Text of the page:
Commodity hardware is what makes todays cloud infrastructures possible. The model is built around leveraging many inexpensive building blocks and assuming that those blocks will all eventually fail. When it comes to disk drives, a certain percentage of failures is a given even for the highest quality disks. Ceph protects against disk failures in two ways. The first way is replicating data in multiple locations and fault domains, known as de-clustered placement. This uses less expensive disk controllers and avoids the problems common with RAID and todays large disks. Key benefits of de-clustered placement are: Recovery is parallel and 200x faster Service can continue during the recovery process Exposure to 2nd failures is reduced by 200x Zone aware placement protects against higher level failures Recovery is automatic and does not await new drives No idle hot-spares are required

Second, the data on any failed disk is replicated across many OSDs. Those OSDs will learn about their peers failure via a new map of the cluster, then use CRUSH to find new locations to place copies of the data. This automatically keeps an optimal level of resiliency in the cluster. Unlike RAID, potentially hundreds of source OSDs will be involved in copying data to hundreds of destination OSDs. The parallel copies will complete quickly, reducing exposure to multiple failures and degraded performance. There is no need to synchronize stripes of data across many disks or calculate parity, so the individual disk operations are fast and simple. Raw disks are cheap, and using dense inexpensive disks and drive controllers partially offsets the cost of additional capacity. RAID systems can be opaque about their internal workings, as vendors consider this their secret sauce. Being locked into proprietary solutions, users have to trust that in the event of failure everything works as advertised. With Ceph, all the details are out in the open. The CRUSH algorithm has been extensively documented in numerous scientific papers, and the implementation is available as Open Source software. Last but not least, cost is also a key advantage that Ceph has over RAID. Some of the keys cost benefits include: Can leverage commodity hardware for lowest costs Not locked in to single vendor; get best deal over time RAID not required, leading to lower component costs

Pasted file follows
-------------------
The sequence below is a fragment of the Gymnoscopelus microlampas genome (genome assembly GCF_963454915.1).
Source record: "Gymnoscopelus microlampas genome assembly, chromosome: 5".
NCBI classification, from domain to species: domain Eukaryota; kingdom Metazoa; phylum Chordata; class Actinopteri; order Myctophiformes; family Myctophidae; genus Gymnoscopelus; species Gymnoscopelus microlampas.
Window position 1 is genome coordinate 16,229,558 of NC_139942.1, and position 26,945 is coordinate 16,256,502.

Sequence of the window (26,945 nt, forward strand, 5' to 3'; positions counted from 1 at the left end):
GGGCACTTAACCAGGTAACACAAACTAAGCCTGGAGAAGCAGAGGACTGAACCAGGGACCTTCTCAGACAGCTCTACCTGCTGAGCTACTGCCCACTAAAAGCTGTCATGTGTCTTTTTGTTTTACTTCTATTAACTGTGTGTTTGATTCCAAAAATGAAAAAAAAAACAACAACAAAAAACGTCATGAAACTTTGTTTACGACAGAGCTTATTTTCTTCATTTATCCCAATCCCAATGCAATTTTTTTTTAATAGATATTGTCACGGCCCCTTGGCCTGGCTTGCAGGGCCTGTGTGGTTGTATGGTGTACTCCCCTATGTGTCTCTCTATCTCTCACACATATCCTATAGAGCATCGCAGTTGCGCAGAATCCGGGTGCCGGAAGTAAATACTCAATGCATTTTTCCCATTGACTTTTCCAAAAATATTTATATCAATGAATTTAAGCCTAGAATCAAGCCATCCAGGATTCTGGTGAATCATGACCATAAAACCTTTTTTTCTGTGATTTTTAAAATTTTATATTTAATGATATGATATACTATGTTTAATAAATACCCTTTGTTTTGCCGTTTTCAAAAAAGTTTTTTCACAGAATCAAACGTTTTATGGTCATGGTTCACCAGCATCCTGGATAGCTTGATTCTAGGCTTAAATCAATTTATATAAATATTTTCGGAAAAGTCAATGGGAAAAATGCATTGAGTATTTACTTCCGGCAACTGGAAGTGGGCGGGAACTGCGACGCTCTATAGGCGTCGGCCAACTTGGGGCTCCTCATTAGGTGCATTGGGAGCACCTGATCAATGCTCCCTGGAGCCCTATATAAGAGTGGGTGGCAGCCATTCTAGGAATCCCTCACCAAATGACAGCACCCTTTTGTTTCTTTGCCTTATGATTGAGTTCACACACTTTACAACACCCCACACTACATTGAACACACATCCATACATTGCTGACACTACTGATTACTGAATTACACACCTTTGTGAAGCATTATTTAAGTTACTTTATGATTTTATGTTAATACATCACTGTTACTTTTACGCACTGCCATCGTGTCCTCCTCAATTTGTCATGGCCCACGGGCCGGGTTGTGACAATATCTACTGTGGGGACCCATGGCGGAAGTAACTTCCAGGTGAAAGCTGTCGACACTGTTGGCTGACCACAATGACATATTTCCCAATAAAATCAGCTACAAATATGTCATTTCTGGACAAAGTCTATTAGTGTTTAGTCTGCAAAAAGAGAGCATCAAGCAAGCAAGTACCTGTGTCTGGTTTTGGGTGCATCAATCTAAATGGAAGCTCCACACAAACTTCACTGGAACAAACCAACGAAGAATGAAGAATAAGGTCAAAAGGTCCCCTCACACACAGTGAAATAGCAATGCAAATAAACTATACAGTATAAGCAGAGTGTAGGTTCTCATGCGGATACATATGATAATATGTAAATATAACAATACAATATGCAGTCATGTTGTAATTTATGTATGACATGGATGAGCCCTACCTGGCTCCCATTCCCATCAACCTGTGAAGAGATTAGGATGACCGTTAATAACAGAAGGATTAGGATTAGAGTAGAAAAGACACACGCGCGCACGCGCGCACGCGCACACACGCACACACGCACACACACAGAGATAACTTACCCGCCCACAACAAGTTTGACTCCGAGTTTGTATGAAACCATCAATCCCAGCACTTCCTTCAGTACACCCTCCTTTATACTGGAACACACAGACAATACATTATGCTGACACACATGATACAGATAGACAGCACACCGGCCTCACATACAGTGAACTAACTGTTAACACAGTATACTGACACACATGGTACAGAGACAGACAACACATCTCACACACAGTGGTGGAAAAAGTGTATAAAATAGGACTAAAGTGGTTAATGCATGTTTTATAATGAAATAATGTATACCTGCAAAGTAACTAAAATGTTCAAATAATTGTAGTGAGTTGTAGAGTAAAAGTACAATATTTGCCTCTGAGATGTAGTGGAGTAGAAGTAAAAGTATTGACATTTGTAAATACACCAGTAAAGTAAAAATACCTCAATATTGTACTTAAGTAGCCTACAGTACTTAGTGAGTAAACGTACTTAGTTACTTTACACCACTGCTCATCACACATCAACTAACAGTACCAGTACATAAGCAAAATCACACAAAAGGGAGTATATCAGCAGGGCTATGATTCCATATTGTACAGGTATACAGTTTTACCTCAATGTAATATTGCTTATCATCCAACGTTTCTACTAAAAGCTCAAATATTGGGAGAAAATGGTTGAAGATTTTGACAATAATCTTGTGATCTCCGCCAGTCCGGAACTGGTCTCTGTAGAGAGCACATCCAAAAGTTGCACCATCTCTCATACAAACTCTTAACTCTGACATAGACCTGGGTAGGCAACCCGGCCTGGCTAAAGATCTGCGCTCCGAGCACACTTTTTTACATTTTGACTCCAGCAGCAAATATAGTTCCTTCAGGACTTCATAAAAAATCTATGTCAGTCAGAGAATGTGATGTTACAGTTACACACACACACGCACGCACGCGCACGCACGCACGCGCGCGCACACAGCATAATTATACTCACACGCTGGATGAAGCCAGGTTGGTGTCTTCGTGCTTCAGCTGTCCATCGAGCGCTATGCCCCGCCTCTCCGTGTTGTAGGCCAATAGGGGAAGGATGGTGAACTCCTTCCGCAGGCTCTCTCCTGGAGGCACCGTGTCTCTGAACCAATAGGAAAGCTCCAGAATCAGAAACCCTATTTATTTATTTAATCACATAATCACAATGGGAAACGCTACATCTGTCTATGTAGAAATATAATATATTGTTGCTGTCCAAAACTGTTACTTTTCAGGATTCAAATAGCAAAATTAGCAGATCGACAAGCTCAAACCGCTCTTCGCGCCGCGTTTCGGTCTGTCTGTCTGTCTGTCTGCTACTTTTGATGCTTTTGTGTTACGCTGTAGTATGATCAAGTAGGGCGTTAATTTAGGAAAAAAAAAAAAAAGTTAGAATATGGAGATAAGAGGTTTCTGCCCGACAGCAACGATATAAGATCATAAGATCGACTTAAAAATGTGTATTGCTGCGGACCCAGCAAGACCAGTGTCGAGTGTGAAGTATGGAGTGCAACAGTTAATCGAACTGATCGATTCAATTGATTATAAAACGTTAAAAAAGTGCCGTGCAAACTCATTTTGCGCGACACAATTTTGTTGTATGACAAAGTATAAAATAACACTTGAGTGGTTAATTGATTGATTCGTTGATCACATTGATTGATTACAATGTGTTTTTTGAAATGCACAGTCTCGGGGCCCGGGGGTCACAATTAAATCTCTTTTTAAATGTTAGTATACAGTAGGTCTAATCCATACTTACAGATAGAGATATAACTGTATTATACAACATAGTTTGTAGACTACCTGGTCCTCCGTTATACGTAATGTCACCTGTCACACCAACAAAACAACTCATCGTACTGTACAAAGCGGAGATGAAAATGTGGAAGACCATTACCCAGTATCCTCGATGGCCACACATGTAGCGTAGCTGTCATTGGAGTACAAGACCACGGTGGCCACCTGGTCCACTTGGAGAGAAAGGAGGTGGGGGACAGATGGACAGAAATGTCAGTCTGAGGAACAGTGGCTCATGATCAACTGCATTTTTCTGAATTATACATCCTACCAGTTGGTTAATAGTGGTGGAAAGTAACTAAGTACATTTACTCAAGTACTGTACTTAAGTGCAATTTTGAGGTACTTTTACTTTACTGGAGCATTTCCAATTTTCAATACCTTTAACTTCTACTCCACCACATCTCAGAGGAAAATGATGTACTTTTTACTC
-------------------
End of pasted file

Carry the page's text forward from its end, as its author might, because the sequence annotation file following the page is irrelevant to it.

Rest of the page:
Below you will find a graph that puts into perspective how cost effective Ceph Replication is compared to Enterprise RAID based on GB.
ENTERPRISE RAID Raw $/GB Protected $/GB Usable (90%) Replicated Relative Expense $3 $4 (RAID6 6+2) $4.44 $8.88 (Main + Bkup) 533% storage cost CEPH REPLICATION $0.50 $1.50 (3 copies) $1.67 $1.67 (3 copies) Baseline (100%)


Download Ceph today, and say good-bye to expensive proprietary storage solutions. As free open source software, its easy to get started with Ceph. Take advantage of our learning resources to start using Ceph and see for yourself how much a modern approach to reliable, autonomous, distributed storage can do for you: